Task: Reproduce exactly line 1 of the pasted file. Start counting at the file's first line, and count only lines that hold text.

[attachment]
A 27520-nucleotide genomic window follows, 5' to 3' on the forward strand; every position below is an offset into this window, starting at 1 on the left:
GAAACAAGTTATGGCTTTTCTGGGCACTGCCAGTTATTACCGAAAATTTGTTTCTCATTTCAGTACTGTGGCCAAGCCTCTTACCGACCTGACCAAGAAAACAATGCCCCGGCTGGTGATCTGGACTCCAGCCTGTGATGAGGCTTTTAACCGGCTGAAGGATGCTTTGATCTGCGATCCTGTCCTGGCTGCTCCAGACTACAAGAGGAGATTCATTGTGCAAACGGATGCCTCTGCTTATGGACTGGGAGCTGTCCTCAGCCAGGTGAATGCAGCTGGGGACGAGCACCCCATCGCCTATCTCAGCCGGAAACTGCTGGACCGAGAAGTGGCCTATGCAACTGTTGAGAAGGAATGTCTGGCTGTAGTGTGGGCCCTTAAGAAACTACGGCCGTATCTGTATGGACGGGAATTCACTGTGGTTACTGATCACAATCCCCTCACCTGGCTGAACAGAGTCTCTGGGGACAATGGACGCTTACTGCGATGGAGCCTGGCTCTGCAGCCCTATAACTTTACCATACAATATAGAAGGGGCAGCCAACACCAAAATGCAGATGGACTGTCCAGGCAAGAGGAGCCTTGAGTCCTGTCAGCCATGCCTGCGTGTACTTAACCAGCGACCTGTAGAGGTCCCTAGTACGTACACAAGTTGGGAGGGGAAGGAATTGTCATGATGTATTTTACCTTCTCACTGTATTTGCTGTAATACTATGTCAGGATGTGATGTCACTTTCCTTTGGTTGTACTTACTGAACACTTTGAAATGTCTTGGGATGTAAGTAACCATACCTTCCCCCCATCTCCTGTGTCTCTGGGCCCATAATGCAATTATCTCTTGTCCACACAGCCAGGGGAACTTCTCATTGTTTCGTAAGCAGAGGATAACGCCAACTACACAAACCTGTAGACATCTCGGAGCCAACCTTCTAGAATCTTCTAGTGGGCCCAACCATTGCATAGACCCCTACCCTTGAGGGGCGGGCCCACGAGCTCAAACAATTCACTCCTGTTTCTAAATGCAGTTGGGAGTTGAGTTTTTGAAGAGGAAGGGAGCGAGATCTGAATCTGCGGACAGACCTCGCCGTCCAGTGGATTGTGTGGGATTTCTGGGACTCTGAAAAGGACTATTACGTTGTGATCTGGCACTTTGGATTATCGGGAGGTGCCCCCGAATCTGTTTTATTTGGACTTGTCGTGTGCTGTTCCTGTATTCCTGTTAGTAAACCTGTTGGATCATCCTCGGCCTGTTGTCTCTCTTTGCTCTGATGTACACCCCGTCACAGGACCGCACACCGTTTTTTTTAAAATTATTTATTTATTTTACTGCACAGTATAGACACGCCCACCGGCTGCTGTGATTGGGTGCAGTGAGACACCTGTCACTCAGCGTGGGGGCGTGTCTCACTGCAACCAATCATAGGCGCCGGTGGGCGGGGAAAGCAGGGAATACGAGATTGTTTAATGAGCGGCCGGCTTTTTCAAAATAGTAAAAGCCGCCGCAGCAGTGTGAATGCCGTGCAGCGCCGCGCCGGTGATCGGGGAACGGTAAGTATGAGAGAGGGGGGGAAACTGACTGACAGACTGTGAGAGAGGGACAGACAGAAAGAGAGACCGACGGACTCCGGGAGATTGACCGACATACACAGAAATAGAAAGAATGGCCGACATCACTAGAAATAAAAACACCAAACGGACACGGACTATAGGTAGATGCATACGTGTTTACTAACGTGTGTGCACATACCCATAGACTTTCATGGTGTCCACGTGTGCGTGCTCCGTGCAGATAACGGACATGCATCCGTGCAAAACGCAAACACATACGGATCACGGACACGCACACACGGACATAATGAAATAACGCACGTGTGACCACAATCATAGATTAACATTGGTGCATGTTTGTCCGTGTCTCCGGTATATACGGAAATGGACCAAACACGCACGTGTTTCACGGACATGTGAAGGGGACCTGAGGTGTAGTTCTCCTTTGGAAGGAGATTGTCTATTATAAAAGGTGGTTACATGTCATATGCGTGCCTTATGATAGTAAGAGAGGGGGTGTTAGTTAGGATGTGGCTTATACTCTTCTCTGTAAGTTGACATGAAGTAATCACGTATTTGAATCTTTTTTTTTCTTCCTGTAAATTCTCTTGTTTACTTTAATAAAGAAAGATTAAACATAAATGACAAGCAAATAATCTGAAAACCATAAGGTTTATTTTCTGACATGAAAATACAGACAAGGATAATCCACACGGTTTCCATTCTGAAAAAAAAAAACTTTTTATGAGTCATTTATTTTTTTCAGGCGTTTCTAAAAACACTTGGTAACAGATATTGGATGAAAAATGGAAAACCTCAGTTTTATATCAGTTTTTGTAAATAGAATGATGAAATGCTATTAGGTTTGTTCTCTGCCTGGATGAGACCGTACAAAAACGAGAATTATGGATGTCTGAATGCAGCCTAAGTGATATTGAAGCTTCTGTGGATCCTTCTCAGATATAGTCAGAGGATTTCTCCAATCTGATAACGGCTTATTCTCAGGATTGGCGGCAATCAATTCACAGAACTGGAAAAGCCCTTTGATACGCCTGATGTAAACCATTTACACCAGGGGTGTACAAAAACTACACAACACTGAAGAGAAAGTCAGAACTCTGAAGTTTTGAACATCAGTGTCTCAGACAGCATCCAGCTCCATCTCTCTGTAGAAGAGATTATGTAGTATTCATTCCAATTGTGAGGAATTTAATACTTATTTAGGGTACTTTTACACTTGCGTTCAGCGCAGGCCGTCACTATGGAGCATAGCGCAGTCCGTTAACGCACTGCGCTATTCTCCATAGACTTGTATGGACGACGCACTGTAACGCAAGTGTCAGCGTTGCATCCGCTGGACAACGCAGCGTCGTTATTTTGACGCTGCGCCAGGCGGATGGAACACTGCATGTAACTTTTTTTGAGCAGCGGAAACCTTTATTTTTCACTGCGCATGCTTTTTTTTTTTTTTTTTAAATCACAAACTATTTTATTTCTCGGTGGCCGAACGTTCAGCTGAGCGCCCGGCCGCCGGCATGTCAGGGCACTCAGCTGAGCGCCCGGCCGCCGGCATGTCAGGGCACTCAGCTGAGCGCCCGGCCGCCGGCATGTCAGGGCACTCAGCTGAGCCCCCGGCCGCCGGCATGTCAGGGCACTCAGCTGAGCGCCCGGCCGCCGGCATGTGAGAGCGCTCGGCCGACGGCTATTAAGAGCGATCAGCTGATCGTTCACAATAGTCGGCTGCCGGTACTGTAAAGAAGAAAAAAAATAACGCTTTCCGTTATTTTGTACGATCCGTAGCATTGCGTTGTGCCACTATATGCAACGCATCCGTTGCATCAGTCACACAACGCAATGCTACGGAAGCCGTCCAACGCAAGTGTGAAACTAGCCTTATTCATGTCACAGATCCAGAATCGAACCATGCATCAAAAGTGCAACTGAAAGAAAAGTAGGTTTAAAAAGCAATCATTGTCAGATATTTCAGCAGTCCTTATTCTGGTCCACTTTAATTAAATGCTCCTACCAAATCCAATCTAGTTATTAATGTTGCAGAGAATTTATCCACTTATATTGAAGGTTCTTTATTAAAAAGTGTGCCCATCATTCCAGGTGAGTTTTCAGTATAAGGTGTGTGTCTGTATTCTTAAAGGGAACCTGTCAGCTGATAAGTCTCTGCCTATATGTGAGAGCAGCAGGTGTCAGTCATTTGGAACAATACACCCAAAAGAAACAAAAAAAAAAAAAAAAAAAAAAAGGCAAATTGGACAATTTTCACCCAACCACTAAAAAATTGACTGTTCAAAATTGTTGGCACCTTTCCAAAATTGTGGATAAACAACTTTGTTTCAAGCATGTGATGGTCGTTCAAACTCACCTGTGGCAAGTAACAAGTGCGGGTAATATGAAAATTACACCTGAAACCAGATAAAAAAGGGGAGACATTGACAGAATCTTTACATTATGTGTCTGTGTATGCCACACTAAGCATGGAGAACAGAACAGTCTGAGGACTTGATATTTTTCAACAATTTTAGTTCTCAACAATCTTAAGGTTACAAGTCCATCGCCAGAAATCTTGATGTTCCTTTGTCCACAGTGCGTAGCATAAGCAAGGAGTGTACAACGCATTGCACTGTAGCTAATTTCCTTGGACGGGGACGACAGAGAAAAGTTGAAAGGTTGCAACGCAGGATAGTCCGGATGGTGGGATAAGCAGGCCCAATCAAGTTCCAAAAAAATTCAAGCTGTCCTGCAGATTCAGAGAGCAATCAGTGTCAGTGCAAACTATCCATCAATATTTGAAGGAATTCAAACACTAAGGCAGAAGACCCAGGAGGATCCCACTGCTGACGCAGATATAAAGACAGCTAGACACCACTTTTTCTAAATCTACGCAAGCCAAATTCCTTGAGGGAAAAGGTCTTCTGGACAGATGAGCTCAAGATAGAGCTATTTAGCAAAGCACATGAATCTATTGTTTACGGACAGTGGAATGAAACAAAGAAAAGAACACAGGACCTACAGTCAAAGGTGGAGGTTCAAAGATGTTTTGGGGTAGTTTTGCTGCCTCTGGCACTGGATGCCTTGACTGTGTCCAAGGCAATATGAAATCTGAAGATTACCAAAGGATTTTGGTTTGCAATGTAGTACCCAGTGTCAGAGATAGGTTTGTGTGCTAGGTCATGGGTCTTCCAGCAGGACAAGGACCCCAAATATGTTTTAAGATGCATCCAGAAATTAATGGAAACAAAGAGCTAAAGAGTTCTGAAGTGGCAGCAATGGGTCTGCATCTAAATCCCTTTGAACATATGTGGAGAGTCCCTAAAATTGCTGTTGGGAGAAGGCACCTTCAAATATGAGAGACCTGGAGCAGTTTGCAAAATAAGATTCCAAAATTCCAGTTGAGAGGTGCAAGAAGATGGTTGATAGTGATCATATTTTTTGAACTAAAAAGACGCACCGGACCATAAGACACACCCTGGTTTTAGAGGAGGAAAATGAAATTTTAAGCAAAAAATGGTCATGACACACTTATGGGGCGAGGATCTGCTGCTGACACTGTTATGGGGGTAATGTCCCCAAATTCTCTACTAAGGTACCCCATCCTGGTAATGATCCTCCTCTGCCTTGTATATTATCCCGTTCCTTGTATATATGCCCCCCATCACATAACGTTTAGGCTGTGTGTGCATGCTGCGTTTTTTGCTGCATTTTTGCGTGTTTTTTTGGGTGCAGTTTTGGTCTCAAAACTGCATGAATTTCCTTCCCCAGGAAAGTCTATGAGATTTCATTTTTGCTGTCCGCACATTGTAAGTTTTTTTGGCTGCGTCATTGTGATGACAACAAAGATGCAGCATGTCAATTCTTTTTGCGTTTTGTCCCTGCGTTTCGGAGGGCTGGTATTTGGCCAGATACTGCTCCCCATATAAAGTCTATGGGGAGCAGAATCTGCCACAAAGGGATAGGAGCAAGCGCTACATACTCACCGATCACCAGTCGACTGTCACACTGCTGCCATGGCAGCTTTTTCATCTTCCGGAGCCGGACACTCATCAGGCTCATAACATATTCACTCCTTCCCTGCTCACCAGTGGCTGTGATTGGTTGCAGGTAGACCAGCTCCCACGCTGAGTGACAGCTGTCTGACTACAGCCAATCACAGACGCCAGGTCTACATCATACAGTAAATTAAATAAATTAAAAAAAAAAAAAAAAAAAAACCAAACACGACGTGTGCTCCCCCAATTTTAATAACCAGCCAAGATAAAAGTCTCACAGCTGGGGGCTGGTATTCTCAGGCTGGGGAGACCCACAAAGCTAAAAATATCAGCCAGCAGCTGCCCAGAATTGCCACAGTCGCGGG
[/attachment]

A 27520-nucleotide genomic window follows, 5' to 3' on the forward strand; every position below is an offset into this window, starting at 1 on the left: